The Labor Day long weekend is always a bitter sweet one. The last hurrah before the end of “summer holiday” – even for those of us who have left school for many years.
But before you squeeze that “one last summer activity” in, ask yourself – did you actually “rest” during your summer holiday?
This might seem to be a strange question to ask – of course one would rest during a holiday. Yes, the intention to “rest” is always there. But we usually end up sliding in a road trip here, maybe a little project in the yard (or cabin) there. And then there are numerous summer festivals, BBQ and bonfire with friends and family, even a late-night swim… because the summer days are just so beautifully long.
We actually didn’t really let ourselves rest even though we have the full intention.
An excerpt from poet David Whyte’s prose sums up the notion of “rest” perfectly:
“Rest is the conversation between what we love to do and how we love to be. Rest is the essence of giving and receiving. Rest is an act of remembering, imaginatively and intellectually but also physiologically and physically. To rest is to give up on the already exhausted will as the prime motivator of endeavor, with its endless outward need to reward itself through established goals. To rest is to give up on worrying and fretting and the sense that there is something wrong with the world unless we are there to put it right; to rest is to fall back literally or figuratively from outer targets and shift the goal not to an inner static bulls eye, an imagined state of perfect stillness, but to an inner state of natural exchange….”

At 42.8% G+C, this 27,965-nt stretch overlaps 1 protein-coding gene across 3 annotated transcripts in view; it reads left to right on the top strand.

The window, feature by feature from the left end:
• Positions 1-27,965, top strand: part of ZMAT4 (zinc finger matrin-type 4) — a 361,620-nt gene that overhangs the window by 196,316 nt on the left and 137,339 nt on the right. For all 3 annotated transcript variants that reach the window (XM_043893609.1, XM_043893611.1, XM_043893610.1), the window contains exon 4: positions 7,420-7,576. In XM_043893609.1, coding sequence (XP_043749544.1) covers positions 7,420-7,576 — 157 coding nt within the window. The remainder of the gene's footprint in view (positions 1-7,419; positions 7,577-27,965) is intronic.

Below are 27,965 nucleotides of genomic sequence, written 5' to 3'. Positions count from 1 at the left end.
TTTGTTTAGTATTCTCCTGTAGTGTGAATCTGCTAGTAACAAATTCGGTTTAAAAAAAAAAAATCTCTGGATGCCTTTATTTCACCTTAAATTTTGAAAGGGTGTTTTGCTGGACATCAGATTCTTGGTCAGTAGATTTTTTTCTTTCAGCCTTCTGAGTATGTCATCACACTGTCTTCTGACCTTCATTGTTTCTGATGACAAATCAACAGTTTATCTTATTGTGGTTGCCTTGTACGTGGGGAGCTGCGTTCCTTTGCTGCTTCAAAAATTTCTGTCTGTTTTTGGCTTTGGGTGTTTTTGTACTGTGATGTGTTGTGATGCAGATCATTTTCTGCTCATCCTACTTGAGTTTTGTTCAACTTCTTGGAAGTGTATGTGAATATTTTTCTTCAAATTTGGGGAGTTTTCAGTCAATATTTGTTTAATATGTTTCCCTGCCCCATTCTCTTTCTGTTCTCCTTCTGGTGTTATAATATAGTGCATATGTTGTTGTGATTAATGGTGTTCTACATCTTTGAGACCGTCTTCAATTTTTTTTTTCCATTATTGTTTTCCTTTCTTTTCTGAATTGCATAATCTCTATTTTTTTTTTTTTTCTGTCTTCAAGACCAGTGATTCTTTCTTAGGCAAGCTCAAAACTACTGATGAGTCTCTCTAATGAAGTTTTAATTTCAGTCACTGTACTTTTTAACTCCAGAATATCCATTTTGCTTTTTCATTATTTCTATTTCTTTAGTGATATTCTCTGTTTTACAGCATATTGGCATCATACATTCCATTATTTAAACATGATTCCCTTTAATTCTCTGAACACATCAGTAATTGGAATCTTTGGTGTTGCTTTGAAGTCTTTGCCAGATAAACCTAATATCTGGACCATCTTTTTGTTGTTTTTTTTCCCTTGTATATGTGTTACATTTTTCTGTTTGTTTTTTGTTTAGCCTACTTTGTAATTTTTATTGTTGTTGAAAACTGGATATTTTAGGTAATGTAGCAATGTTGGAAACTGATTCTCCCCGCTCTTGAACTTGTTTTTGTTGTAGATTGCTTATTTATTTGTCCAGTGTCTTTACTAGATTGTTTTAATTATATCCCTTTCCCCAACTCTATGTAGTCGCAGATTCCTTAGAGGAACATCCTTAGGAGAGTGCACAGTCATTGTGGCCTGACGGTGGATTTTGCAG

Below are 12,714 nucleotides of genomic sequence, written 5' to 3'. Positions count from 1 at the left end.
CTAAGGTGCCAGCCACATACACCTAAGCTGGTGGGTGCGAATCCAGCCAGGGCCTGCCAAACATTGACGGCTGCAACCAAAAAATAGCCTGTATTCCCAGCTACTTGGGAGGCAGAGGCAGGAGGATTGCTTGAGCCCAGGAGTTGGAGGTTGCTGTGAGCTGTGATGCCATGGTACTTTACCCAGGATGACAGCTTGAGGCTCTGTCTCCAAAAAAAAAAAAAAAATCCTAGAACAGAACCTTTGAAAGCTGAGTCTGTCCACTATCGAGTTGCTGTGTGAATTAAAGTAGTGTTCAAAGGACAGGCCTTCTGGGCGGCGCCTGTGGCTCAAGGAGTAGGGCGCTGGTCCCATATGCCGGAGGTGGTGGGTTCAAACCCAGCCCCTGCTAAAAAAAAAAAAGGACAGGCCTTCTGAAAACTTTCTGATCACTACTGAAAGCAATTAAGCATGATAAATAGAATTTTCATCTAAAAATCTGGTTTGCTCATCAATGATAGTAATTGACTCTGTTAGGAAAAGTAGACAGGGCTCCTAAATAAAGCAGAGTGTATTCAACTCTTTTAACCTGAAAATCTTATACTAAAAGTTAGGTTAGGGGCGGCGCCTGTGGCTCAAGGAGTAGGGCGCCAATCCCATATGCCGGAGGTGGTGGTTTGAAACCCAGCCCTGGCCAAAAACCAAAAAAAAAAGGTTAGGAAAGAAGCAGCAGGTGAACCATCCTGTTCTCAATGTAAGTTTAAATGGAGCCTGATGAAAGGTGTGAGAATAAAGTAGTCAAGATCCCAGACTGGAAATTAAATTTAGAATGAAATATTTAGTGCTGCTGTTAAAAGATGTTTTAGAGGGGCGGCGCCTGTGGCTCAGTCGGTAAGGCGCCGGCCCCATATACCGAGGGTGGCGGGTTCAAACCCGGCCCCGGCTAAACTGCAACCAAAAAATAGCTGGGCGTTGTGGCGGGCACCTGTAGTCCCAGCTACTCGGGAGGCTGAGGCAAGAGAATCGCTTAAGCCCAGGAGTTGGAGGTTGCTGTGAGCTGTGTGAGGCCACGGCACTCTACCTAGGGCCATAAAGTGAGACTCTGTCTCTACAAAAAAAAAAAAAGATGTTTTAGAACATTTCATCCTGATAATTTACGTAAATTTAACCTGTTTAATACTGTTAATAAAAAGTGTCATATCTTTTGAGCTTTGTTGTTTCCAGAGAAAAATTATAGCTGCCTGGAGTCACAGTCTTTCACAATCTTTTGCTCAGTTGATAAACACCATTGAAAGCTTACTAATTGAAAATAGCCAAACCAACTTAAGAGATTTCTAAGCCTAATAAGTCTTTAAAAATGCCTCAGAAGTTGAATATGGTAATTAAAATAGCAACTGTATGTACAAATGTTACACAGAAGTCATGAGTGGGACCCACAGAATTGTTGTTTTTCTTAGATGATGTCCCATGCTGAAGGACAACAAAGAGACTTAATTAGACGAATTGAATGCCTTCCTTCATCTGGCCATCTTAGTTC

“To rest is not self-indulgent, to rest is to prepare to give the best of ourselves, and perhaps, most importantly, arrive at a place where we are able to understand what we have already been given.”REST, David Whyte
So, if you are feeling a little restless, or anxious about September by any means, maybe you should opt for a stay-cation this weekend – put on your favorite pajama, settle in on your favorite seat in the house, and just… rest. Everything else can wait for a few more days.